Background: The COVID-19 pandemic has implied worldwide the imposition of confinement measures and mobility restrictions, to a greater or lesser extent. It has also meant the closure of some public medical services such as reproductive care. This situation may have impacted the health-related behaviour and quality of life of women with fertility problems. Objective: The objective of this study was to analyse the effects of confinement and the suspension of reproductive medical care on the lifestyle (diet, physical exercise, and smoking habits), anxiety and depression, and quality of life of infertile women by comparing their pre- and post-confinement situations. Methods: We carried out a cross-sectional, internet-based study. Information was collected on these women's adherence to the Mediterranean diet (MEDAS questionnaire), physical exercise (IPAQ-SF), anxiety and depression (HADS), and quality of life related to fertility (FertiQol) before, during, and after confinement. The survey was conducted between 1 September and 28 October 2020. Results: A total of 85 women participated. There had been a significant increase in anxiety and depression levels (P < 0.001) and an increase in tobacco consumption among female smokers during confinement vs. pre-confinement (62.5% had increased their consumption). The participants had also increased the mean number of hours they spent sitting (P < 0.001). There had also been an increase in vigorous and moderate exercise levels by 40 and 30%, respectively (P = 0.004). However, no differences were observed in these patients' eating habits as a result of confinement (P = 0.416). When the reproduction service was resumed, the participants showed higher anxiety level scores (P = 0.001) with respect to the pre-confinement situation as well as lower mean FertiQol scale score (P = 0.008). Conclusions: Confinement had increased anxiety and depression levels among these infertile women as well as tobacco use among the participants who were smokers. The prolonged closure of reproductive care units decreased the quality of life of the participants of this study. These results suggest the need to implement online programs to improve healthy habits and quality of life of this population group.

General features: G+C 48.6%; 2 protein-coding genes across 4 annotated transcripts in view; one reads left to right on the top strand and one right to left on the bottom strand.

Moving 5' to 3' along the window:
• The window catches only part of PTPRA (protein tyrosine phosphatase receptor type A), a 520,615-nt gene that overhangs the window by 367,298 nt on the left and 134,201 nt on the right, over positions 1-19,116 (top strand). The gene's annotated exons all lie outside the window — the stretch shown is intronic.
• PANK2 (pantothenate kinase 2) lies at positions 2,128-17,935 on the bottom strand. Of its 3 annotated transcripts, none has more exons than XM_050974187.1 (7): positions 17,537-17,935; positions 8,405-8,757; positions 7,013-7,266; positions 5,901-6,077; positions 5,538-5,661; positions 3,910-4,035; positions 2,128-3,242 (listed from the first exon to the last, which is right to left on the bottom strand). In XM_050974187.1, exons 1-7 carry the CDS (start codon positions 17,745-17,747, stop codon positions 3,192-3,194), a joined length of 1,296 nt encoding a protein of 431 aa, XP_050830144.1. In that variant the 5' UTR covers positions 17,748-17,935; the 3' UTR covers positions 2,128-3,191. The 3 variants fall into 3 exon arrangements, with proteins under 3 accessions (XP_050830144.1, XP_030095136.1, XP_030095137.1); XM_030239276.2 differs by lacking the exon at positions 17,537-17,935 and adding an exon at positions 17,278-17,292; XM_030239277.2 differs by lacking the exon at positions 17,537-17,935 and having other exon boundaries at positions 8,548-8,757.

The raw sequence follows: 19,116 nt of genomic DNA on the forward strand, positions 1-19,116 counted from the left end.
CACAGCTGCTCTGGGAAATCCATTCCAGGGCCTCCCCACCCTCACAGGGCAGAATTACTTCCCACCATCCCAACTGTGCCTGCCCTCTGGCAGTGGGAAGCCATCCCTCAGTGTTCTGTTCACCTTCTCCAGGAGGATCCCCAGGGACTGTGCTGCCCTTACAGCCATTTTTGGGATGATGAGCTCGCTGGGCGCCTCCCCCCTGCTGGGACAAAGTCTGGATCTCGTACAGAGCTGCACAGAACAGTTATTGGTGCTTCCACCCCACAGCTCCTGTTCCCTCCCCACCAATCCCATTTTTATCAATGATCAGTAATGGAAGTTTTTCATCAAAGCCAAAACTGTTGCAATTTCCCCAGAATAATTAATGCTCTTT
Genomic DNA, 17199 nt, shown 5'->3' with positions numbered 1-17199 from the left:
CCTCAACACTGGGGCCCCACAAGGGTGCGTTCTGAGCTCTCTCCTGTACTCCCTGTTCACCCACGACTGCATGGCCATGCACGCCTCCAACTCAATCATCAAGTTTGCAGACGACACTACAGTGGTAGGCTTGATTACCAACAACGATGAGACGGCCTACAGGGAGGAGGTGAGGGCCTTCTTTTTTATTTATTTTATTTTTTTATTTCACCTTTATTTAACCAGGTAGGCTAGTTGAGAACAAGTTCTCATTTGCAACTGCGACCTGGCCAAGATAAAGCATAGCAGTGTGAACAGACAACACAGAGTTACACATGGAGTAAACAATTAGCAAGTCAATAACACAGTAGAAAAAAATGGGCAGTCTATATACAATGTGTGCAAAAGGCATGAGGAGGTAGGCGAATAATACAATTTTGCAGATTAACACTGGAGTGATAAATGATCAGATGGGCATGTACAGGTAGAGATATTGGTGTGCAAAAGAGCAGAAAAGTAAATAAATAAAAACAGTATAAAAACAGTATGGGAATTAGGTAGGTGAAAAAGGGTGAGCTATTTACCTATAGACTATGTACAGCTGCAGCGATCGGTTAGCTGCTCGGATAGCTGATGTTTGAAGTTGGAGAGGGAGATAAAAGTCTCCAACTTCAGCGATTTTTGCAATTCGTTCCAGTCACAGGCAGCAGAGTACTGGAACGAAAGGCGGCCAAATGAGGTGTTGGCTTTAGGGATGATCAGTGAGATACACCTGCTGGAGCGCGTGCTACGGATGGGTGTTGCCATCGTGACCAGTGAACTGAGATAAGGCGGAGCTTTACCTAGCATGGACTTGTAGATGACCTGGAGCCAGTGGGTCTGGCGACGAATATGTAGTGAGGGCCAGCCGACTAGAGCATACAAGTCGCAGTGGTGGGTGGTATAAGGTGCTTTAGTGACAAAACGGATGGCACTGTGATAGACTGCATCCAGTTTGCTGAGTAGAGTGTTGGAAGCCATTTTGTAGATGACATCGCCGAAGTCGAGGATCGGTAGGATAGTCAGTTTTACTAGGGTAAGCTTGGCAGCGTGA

Subject(s)
COVID-19 , Diet, Mediterranean , Infertility, Female , Cross-Sectional Studies , Female , Fertility , Humans , Infertility, Female/epidemiology , Life Style , Pandemics , Quality of Life , SARS-CoV-2